The “right” people are people who can work well with others, have good judgment, and are experts in their field. Becoming an expert comes with pursuing a passion. Working well with others and having good judgment comes from developing strong interpersonal skills, which can be fostered by extracurricular activities.
Participation in extracurricular activities
According to Ryan, a study at Stanford Business School correlated success to two key aspects of a person: 1) height and 2) active involvement in extracurricular activities.
Though height does not necessarily imply success, it seems that taller people have a greater chance for it. Other studies have shown that height is an important factor in the successful election of U.S. Presidents. Unfortunately, height is out of our control.
Extracurricular activities, however, are in our direct control. They provide a platform for people to build social relationships and leadership skills, tackle personal challenges such as insecurity or egotism, and engage in team efforts to solve issues of concern. How well one works with others is a crucial factor in defining one’s ability to effectively communicate and take initiative. Ultimately, these activities train a person to understand the necessity of collaboration in the professional world. Thus, participation in extracurricular activities demonstrates the previous attributes of having interpersonal and leadership skills.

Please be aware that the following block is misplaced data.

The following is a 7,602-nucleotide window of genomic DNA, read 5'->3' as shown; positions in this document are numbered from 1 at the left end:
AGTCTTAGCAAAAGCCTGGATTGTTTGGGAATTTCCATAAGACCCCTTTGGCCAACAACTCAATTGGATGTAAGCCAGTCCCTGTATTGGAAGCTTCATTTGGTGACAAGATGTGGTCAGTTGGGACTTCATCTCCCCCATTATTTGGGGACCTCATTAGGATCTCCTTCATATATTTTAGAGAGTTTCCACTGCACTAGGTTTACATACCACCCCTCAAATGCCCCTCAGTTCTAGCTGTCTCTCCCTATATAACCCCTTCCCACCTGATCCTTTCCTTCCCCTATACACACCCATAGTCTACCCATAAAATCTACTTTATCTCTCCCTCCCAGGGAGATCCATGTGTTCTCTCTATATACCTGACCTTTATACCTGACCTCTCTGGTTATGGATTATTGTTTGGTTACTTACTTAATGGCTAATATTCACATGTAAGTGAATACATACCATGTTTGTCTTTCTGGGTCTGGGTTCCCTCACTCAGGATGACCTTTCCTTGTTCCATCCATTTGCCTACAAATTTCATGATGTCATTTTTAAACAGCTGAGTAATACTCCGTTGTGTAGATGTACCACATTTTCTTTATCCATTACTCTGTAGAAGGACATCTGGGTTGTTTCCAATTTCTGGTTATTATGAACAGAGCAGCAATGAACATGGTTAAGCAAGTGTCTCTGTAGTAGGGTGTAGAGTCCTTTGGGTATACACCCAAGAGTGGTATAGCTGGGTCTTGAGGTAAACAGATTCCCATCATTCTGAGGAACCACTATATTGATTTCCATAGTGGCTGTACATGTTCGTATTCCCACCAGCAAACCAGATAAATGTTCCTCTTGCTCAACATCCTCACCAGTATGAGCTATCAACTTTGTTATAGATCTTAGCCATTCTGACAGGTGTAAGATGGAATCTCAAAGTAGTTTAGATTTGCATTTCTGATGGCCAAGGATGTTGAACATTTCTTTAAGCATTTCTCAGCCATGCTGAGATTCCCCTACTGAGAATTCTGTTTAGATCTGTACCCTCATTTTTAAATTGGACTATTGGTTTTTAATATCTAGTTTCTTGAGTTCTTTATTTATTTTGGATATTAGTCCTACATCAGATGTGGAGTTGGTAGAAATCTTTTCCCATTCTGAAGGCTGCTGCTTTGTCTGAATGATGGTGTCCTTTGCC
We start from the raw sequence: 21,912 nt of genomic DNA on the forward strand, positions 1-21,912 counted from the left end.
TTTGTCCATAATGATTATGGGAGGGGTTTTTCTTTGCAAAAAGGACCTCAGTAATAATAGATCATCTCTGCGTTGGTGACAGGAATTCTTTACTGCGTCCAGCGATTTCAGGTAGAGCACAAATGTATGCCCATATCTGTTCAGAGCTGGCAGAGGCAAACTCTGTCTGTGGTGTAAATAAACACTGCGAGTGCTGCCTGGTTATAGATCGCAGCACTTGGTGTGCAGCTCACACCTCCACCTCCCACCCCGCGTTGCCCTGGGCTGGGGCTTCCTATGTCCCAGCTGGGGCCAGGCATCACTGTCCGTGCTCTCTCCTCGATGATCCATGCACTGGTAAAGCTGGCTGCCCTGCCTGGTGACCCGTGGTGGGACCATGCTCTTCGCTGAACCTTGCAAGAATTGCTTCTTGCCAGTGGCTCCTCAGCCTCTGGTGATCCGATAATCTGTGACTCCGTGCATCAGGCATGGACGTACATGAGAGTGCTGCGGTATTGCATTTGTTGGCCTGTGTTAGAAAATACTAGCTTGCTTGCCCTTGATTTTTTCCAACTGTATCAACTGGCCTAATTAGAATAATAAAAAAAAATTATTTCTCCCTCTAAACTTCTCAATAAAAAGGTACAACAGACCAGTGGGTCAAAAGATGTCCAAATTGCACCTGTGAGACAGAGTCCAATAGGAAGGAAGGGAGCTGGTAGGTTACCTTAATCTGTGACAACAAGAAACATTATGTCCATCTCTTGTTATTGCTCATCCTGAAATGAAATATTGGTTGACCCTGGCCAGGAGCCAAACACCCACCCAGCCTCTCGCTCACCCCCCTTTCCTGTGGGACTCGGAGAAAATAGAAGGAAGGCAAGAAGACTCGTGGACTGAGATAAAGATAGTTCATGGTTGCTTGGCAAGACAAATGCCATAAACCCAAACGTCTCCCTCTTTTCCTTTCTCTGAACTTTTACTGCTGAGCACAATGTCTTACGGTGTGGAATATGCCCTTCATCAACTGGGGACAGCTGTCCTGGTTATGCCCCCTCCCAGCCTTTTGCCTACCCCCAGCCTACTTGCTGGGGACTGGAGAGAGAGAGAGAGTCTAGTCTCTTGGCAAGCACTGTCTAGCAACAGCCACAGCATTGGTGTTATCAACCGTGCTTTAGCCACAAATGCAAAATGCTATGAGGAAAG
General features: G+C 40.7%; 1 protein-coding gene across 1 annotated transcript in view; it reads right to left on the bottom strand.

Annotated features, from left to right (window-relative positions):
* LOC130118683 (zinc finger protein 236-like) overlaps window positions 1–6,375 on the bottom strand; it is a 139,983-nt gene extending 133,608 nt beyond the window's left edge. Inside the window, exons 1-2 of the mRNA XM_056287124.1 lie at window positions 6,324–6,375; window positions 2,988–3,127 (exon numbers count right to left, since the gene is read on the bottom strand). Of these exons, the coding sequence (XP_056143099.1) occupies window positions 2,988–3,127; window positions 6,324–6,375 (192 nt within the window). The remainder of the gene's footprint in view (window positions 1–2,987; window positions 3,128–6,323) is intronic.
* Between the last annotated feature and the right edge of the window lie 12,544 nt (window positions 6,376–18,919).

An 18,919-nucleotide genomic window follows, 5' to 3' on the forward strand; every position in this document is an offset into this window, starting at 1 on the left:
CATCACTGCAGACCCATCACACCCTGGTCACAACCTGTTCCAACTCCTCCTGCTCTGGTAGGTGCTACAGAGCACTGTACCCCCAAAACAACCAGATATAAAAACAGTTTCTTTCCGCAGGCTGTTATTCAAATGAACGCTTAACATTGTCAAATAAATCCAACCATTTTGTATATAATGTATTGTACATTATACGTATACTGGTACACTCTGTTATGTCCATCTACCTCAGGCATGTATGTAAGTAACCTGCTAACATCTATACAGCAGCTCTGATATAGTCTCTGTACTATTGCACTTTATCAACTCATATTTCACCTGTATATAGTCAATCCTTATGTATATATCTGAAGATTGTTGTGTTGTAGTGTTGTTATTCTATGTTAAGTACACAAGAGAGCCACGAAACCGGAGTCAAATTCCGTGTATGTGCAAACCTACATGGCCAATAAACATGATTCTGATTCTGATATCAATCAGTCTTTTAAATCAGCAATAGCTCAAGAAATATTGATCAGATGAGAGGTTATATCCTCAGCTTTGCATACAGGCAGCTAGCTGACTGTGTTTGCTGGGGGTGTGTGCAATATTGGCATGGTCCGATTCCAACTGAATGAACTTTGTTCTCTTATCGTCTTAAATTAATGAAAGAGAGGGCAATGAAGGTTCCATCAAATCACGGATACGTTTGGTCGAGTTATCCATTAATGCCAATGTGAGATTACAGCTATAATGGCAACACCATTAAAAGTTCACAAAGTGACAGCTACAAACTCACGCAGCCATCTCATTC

If you didn’t win the genetic lottery, you better be doing a lot of extracurricular activities.
Awareness and anticipation
Ryan also mentions the importance of maintaining an understanding of current events in order to build a professional and respectable profile. A person’s knowledge base is constantly judged in interviews and in everyday life. According to Ryan, if a situation arises in which a person is asked a question concerning a current event, a lack of awareness of the news will lower the interviewee’s credibility as a professional. A deep understanding, on the other hand, will leave a lasting impression.